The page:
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Australian researchers reporting in the Journal of Thoracic and Cardiovascular Surgery found that massage reduced pain, anxiety and muscle tension following heart surgery among 152 cardiac surgery patients. A study from Japan’s Toho University School of Pharmaceutical Sci- ences showed that aromatherapy massage significantly reduced psychological stress among elderly nursing home residents.


Reduces Depression A study from Nashville’s Meharry Medical College of 43 HIV patients revealed that Swedish massage reduced their symptoms of depression. Lead researcher Russell Poland, Ph.D., a professor of psychiatry and biobehavioral sciences, observes, “When we designed the study, we didn’t expect to see such a large effect of massage. We remain surprised.” The benefit was echoed by a University of California- Los Angeles study of 95 volunteers that displayed increas- es in their production of oxytocin hormone simultaneous with reductions in adrenocorticotropin hormone. Oxyto- cin is linked to compassion, empathy, maternal affection and social connection, while lowered adrenocorticotropin effects less stress.


Relieves Pain Researchers in the Gynecology and Obstetrics Depart- ment of Brazil’s University of Sao Paulo studied 46 birth- ing women and determined that lumbar massage during labor reduced pain by 27 percent. In another study at Beijing’s Chinese PLA General Hospital, deep massage brought relief to 64 patients suffering from chronic low back pain.


Relief was reported by a third of 110 headache pa-


tients in a Turkish medical school study. Dhaka Medical College Hospital, in Bangladesh, found similar results in a study of 500 headache sufferers, many of which had migraines. Research from the University of Miami’s School of Medicine showed that massage reduced ar- thritis pain and increased both grip strength and range of motion among 42 rheumatoid arthritis patients. Lead researcher Tiffany Field, Ph.D., director of Miami University’s Touch Research Institute, says, “We have known that massage therapy reduces substance P, [a neuropeptide] which causes pain, and that it increases serotonin, the body’s natural pain killer. We also know that deep sleep is critical to lowering substance P, increas- ing serotonin and reducing pain.”


Expands Acceptance


Lucy Liben, dean of massage therapy at the Swed- ish Institute, affirms the recent research as evidence documenting the numerous health benefits of massage therapy. “More and more consumers are seeking mas- sage therapy for help with a variety of medical issues and conditions. Doctors are increasingly referring patients for such treatment and hospitals are enlisting more therapists to provide care for patients,” says Liben.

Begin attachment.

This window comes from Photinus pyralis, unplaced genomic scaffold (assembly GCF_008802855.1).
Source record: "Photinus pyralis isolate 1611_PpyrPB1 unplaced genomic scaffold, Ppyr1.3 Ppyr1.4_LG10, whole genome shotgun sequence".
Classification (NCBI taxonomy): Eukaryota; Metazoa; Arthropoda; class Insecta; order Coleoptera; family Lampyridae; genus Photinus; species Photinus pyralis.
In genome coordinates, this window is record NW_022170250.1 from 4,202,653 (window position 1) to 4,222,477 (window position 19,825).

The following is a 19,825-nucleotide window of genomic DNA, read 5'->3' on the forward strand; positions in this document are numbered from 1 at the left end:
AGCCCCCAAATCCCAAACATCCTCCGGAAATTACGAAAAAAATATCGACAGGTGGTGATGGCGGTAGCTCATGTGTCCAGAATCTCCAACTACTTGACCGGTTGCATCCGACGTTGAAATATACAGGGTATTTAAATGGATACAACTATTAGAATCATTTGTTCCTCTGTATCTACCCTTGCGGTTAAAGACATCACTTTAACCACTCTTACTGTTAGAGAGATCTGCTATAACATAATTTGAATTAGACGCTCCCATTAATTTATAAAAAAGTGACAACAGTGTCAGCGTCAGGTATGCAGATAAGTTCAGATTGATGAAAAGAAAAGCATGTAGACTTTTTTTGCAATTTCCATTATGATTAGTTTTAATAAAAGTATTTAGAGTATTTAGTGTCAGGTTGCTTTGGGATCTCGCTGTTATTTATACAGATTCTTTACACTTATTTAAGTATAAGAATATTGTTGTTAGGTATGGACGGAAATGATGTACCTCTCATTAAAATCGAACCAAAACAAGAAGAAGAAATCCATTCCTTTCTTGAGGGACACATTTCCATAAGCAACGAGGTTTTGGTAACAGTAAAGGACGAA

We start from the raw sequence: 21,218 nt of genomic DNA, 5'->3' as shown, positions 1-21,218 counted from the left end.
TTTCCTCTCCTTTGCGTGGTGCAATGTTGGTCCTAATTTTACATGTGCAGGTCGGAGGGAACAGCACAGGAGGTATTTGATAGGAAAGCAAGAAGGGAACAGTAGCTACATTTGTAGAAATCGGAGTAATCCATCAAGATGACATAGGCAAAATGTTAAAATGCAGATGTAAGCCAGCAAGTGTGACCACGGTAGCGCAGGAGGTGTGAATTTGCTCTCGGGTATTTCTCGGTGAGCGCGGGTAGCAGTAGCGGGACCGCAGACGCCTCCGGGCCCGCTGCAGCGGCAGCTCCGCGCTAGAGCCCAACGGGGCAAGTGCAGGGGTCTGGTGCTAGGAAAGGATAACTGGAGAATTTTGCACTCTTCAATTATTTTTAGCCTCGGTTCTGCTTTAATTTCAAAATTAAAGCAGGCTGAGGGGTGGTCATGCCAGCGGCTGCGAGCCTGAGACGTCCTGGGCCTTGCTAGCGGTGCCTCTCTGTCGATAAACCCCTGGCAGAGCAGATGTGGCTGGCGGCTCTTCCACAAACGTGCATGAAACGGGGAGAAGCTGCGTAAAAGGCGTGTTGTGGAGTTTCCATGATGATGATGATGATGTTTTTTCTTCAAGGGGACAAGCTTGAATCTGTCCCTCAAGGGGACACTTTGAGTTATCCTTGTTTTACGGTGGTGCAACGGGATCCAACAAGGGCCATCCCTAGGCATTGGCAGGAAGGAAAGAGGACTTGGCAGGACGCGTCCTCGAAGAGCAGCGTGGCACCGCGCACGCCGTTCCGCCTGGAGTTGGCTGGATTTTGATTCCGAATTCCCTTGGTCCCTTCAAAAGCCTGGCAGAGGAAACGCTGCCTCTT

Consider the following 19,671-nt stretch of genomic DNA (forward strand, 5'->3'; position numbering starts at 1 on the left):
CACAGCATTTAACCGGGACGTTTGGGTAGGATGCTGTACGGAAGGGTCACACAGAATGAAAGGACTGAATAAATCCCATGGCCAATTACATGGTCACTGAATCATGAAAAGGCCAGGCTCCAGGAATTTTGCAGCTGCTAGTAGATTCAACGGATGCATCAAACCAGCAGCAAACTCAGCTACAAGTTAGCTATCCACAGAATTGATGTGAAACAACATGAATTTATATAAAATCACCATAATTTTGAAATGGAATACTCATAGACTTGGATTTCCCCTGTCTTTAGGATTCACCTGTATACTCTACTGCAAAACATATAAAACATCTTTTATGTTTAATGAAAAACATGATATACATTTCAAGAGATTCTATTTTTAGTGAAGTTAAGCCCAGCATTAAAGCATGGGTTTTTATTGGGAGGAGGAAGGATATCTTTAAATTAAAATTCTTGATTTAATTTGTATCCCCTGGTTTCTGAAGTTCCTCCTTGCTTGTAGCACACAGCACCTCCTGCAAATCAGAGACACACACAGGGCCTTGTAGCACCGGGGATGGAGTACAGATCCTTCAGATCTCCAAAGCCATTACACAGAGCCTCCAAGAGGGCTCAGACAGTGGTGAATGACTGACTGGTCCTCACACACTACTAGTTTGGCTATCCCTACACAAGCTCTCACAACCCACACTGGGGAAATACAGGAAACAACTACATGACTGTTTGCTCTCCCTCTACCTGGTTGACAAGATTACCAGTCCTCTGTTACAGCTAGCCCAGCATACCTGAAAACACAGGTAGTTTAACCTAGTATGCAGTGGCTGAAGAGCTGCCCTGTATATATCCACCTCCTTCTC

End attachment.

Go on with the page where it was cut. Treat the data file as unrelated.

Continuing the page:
“Perhaps most importantly,” she adds, “research is offering us guidance in our work as massage therapists in how to provide the most effective care for chronic pain or musculoskeletal problems, during cancer treatment, dur- ing the changes of pregnancy or for any number of other health-related issues.”


Case Adams is a California naturopath and author of 25 books on natural healing. Learn more at CaseAdams.com.


What Researchers Now Know


Breast Cancer: A French study of 129 breast cancer patients found massage generally reduced lymph- edema, a swelling of the lymphatic system, following treatments. The total reduction of lymphedema volume was 33 percent among those receiving massages, ac- cording to Gynecologic Oncology.


Carpal Tunnel Syndrome: Thirty minutes of massage with trigger point reduced symptoms and improved function in a study of 21 carpal tunnel patients (Journal of Bodywork and Movement Therapies).


Constipation: Massage therapy increased the average number of bowel movements among 33 hospitalized Ko- rean children, as reported in the Journal of Korean Acad- emy of Nursing.


Dementia: Research from Spain’s Extremadura Univer- sity on 120 institutionalized elderly adults diagnosed with dementia found massage therapy generally helped improve behavior and sleep.


Migraines: Craniosacral massage reduced migraine occurrence in a study of 20 migraine sufferers from Ice- land’s University of Akureyri, as published in Comple- mentary Therapies in Clinical Practice.


Osteoporosis: A study of 48 postmenopausal women receiving traditional Thai massage showed increased bone formation after just four weeks. The massage group’s serum P1NP levels—which assesses bone formation—increased by 15 percent, while the control group saw no increases (BMC Complementary & Alter- native Medicine).


Stroke: Massage therapy tended to speed rehabilitation after strokes for 45 Russian patients in a study published in Vopr Kurortol Fizioter Lech Fiz Kult.


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